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How Cells Recognize Viral Toxins

For many years it's been known that the fever, achiness and other symptoms you feel during the flu are triggered by a viral molecule that travels through the body acting like a toxin.

But what scientists haven't understood is how this molecule -- known as double-stranded RNA -- is recognized and taken up by cells.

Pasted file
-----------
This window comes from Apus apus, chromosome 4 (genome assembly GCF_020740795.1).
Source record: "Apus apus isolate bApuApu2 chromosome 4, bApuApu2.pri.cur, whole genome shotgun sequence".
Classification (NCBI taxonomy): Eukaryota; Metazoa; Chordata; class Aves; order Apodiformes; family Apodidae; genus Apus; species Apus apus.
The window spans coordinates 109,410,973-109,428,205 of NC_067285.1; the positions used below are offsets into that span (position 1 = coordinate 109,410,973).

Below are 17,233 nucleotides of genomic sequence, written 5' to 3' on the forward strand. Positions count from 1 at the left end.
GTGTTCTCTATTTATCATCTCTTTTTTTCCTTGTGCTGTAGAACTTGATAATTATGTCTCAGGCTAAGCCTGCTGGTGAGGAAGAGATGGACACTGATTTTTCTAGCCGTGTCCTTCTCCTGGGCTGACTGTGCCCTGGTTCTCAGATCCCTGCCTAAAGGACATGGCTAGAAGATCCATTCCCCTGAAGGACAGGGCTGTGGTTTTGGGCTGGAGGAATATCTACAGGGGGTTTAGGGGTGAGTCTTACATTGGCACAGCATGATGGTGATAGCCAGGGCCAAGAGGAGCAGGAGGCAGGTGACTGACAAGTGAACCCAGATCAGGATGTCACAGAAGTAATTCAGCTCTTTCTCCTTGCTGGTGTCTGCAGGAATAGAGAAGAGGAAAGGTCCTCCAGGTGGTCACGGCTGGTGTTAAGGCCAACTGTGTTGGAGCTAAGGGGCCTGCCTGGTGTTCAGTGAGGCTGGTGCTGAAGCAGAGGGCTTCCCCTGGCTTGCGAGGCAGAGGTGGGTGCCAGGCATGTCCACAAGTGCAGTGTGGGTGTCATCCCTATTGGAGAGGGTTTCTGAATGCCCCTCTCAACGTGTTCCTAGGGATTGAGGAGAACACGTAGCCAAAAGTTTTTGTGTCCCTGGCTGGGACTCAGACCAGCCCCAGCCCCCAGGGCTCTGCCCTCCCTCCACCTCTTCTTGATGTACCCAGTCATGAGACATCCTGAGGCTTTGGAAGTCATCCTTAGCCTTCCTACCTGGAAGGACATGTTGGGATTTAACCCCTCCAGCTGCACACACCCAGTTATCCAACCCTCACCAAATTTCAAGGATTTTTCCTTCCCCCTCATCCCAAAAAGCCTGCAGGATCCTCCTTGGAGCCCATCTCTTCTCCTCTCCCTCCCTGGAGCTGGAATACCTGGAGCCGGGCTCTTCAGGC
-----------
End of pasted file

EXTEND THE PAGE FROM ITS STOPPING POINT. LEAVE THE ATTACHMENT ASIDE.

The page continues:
New research from McMaster University has identified how specific proteins on the surface of cells, known as class A scavenger receptors, bind to double-stranded RNA and bring it into the cell, jumpstarting the immune response to a virus.

 
 

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